Worried About Skin Cancer? Find Out What Sunscreen SPF Really Means

Worried About Skin Cancer? Find Out What Sunscreen SPF Really Means

I’m fair skinned. We’re talking red hair, blue eyes, freckles, can’t even THINK about the sun without turning three shades of pink, fair skinned.

I sunburn – badly.

My husband, on the other hand, is Egyptian. Almond-brown all year round (bastard!), looking healthy and tanned and like he’s enjoying every minute of his life someplace tropical, on a beach.

He has none of my fear of the sun and its fiery power capable of turning me into a cartoon burnt-match smoldering stick figure. And what’s worse, he loves it! And I know that many of you reading this article love the sun, too, and all of its tanning glory. So be it.

For those of us who need sunscreen – and since recent studies on skin cancer show that this includes literally everybody, including my husband – it’s important to understand what those pesky SPF numbers actually mean. And it is truly a bit surprising.

Someone like me, who has a fairly intimate knowledge of sunscreen, was very surprised to find out that these SPF numbers actually do correspond to a measurement of benefit and are not just an annoying marketing ploy, like I originally thought they were.

But I was also surprised to learn exactly what that measured benefit really means for my skin and how this translates into some practical information and guidelines.

We’re a numbers-driven culture, and so to almost all of us the number 100 sounds much, much, much better (more than three times better) than 30. But does that translate literally into the protective power in your sunscreen? I wanted to know if an SPF of 100 really was three times (or any times) better at protecting my skin from sunburn and skin cancer than, say, an SPF 30 was, in the world of SPF.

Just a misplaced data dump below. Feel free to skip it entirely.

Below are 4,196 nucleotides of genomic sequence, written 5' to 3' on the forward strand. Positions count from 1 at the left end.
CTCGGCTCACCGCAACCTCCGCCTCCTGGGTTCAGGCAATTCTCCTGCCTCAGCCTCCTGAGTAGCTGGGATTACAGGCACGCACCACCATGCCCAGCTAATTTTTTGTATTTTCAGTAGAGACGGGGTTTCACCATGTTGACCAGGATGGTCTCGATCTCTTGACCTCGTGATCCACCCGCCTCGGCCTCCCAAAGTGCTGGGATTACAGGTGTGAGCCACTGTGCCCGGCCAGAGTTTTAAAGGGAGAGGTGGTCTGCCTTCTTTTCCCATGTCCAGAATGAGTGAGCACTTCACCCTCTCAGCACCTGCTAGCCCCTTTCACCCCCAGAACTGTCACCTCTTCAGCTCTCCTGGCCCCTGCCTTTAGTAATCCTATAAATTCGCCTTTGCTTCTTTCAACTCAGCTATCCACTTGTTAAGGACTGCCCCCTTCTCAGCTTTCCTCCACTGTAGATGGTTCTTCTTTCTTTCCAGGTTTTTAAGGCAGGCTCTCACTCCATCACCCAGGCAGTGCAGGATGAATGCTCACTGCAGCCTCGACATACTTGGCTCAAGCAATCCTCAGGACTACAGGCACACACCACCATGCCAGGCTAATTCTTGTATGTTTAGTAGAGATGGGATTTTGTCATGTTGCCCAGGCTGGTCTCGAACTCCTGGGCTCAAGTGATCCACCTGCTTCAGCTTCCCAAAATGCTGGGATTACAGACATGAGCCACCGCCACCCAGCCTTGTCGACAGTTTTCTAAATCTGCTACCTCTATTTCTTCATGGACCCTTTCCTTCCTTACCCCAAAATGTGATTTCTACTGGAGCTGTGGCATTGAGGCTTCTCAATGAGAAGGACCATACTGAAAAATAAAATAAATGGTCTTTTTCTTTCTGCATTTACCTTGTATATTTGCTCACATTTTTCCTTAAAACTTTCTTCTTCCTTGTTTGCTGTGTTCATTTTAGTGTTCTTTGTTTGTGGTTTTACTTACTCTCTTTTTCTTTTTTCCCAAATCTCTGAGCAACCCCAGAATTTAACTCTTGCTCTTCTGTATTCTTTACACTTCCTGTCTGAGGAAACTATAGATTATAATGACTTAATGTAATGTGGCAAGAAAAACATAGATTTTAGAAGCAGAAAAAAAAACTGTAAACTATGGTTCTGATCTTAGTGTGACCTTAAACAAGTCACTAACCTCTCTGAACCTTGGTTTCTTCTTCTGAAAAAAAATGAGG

I wanted to know just how much protection from the sun’s UVA and UVB rays I was getting.

UVB rays are those rays that cause sunburn. These are the rays blocked (in part) by most sunscreens. UVA rays, on the other hand, penetrate much deeper into skin, and therefore are responsible for that tanned-leather, premature aging that many older “beach turtles” have.

The really bad news is that both UVA and UVB can cause skin cancer. So it’s important to make certain that whatever product you choose, it offers protection from both types of solar radiation.

Two important things to know about these numbers:

1–the SPF number has nothing to do with a percentage of sun-blocking power, meaning SPF 100 doesn’t block out 100 percent of the harmful rays. So an SPF 100 does not block out 100 percent of the sun’s UVB/UVA any more than an SPF 30 blocks only thirty percent. It doesn’t work like that. And no sun block blocks out 100 percent of the sun’s radiation.

2-the SPF numbers are in no way a scale, meaning an SPF of 100 is nowhere near doubly effective as that of an SPF 50. As the SPF numbers go up, the benefit goes up so slightly that it’s almost difficult to measure.

The bigger concern than SPF is actually your application of the sunscreen. Because of the sunscreen’s expensive price tag, most users don’t follow the instructions and don’t adequately apply their sunscreen. You need a full ounce to get enough protection. Use less than that and you get much less protection than the label advertises. Half an ounce of SPF 100 isn’t like using a “full dose” of SPF 50. It’s more like using an SPF 8. So make sure that you follow the product instructions and apply the correct amount.

Some companies now state that their reasoning behind the increased SPF numbers is to provide some level of protection to those majority of users who don’t apply enough cream, or don’t reapply it often enough. Pick an adequate SPF and apply it often!

Remember that it rubs and sweats off, so reapplying often is also a very important factor. When it’s all said and done, properly using your sunscreen can be an expensive venture. But when you compared that expense to the value of your health, the decision to use it is clear.

Worried About Skin Cancer? Find Out What Sunscreen SPF Really Means

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